What is an Adjustment Screw?

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  • Written By: Mary McMahon
  • Edited By: O. Wallace
  • Last Modified Date: 13 August 2019
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An adjustment screw is a screw which is used to make very small and precise adjustments. A variety of objects from embroidery hoops to heavy machinery are fitted with adjustment screws which are designed to be used to ensure that something works at an optimum level. Because adjustment screws represent a potential point of weakness as a moving part, they may be specially reinforced to stabilize the object they are adjusting, and it is usually possible to obtain replacements in event that a screw is damaged in some way.

With an adjustment screw, it is possible to carefully adjust things like spacing and tension. For example, on a pair of locking pliers, the adjustment screw is used to space the head of the pliers to the desired width so that when the pliers are close, they will lock in place at that width. On something like an embroidery hoop, the screw is used to loosen the hoop to insert fabric, and to tighten it back up again to restore tension and hold the fabric in place.

Adjustment screws are found on many types of heavy machinery to allow people to make precise adjustments as needed. Printing presses, for example, can use adjustment screws to adjust the level of the print bed for various needs, or to adjust the distance between the rollers on the press. The purpose of such screws is to allow people to make small compensations for natural variations and the wear which occurs over time.


Some adjustment screws are designed to lock, so that once they are adjusted, they will hold their positions. This may be done with an attachment which must be loosened to move the screw, or with a carefully engineered design which prevents the screw from moving unless someone uses a tool such as a screwdriver to move in. Locking maintains safety and reliability by confirming that the setting of the adjustment screw will remain the same until someone actively decides to change it.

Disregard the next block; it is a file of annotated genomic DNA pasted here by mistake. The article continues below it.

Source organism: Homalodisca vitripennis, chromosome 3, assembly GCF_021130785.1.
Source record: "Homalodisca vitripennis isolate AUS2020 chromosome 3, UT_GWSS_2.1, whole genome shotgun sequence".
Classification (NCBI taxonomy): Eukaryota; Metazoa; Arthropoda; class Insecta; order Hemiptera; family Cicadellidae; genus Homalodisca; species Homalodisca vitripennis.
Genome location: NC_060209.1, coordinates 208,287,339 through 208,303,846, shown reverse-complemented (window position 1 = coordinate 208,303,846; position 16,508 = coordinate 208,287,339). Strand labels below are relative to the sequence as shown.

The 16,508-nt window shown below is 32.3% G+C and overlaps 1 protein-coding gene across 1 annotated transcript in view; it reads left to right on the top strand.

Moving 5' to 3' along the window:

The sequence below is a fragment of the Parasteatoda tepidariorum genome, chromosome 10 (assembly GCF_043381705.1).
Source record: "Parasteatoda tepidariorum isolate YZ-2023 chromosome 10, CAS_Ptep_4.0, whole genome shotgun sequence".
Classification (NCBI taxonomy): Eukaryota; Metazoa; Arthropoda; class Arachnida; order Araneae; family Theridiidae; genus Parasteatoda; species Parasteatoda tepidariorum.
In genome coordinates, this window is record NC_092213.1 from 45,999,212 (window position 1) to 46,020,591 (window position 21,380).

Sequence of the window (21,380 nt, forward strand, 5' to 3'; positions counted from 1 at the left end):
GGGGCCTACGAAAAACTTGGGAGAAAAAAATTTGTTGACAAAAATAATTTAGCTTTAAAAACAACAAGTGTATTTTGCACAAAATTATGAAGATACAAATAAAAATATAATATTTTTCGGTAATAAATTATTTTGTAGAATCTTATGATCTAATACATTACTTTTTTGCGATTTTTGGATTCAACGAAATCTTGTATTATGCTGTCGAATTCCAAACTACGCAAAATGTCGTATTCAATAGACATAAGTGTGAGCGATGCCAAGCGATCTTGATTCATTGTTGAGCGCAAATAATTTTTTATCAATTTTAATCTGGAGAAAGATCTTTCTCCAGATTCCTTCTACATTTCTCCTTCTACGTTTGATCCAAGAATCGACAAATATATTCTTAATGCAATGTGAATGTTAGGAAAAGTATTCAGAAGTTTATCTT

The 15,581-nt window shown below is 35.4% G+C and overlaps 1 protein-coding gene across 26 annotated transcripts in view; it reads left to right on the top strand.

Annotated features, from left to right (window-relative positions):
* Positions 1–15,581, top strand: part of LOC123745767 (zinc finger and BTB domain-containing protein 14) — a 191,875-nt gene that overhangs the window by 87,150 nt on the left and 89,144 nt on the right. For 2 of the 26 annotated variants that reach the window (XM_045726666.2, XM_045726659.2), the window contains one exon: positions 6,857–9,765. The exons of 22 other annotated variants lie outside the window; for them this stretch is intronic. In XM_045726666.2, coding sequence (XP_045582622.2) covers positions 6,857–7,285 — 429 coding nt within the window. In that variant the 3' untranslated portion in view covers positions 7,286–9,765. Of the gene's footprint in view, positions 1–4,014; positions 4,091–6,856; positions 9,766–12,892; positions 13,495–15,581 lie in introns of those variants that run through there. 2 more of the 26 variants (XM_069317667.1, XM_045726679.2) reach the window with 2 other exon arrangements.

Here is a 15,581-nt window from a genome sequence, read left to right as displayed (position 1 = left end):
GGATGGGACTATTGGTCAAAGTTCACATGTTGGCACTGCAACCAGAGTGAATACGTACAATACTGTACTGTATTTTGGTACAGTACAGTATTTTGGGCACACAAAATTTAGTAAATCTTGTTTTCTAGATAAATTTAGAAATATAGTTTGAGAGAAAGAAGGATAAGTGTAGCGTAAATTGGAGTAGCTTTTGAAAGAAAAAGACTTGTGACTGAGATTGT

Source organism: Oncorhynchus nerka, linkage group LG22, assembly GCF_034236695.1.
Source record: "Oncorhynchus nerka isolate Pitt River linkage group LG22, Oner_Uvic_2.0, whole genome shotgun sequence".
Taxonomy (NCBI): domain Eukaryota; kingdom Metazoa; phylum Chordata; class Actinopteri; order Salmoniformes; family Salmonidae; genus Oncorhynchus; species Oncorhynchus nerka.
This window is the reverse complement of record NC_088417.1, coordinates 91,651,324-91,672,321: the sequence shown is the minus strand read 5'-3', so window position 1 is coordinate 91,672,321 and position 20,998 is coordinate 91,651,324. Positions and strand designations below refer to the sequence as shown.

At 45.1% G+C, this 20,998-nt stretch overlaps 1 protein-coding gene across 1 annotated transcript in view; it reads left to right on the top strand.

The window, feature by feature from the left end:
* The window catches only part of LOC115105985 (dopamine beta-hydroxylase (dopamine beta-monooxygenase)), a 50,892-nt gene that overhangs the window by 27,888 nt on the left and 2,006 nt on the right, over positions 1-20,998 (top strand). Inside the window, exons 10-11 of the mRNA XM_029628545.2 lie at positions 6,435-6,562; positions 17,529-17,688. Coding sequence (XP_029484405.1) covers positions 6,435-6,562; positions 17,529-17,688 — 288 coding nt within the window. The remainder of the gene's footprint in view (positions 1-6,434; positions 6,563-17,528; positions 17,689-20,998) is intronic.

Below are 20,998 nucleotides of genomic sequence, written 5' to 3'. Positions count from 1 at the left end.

On objects and equipment with adjustment screws, the screw and its function are usually discussed in the manual. It's important to read about how and when the screw should be adjusted. Failure to adjust the screw when needed can result in damage or make some tasks much more difficult than they need to be. The adjustment screw also needs to be kept clean and oiled so that it will move smoothly, as rough movement can interfere with very minute adjustments.


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Post 7

What is a distance screw used for?

Post 6

@cardsfan27 - Since you brought up cars, I remember when I was in high school and cars still had carburetors. To adjust the fuel intake, there were always a couple adjustable screws you could play with the get the engine purring just right.

I have to say, though, I much prefer the fuel injection systems we have today. They are much less trouble.

Post 3

I didn't know what it was called until reading this article, but I have had to tweak a headlight adjustment screw before. I don't know what caused it, but the headlight on my car shifted out of place and was pointing slightly up. I'm sure it was very distracting to the other drivers until I fixed it.

The process was pretty easy, and was described in the owner's manual.

Post 1

Another common place to find adjustment screws is on the bottom of washers and dryers. I have had the screws on my dryer misaligned before, and the whole machine started to shake and jump around. I thought the machine might decide to jump out the window for a few minutes!

Luckily the screw are easy to adjust, and I was able to fix the problem without any help.

I'm almost certain refrigerators have adjustment screws, as well.

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